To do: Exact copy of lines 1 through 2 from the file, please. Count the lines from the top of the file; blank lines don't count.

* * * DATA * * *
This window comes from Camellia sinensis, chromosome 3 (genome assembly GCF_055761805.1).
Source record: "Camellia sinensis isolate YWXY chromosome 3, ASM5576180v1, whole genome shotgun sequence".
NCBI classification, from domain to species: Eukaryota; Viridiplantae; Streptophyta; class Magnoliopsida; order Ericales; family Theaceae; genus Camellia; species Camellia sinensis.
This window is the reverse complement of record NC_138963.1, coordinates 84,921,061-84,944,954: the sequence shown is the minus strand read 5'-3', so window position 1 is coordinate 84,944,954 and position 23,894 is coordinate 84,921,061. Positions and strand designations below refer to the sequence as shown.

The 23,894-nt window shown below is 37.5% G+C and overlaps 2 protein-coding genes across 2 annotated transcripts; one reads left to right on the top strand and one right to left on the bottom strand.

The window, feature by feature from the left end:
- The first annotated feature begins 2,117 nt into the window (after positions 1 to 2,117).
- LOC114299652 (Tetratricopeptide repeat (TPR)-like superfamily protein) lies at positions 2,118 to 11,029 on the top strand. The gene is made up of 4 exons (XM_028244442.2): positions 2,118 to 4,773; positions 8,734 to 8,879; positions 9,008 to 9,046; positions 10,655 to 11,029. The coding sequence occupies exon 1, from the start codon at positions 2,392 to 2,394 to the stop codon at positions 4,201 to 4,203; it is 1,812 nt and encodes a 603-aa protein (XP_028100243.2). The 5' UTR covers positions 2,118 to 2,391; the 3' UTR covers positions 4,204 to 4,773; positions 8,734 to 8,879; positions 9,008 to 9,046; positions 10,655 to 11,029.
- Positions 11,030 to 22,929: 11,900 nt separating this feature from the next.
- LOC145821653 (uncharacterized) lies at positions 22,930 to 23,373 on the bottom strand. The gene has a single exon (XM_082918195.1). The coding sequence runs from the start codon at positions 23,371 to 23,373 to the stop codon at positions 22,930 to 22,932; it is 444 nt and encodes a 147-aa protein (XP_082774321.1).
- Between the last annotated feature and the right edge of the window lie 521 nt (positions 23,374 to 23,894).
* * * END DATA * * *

This window comes from Camellia sinensis, chromosome 3 (genome assembly GCF_055761805.1).
Source record: "Camellia sinensis isolate YWXY chromosome 3, ASM5576180v1, whole genome shotgun sequence".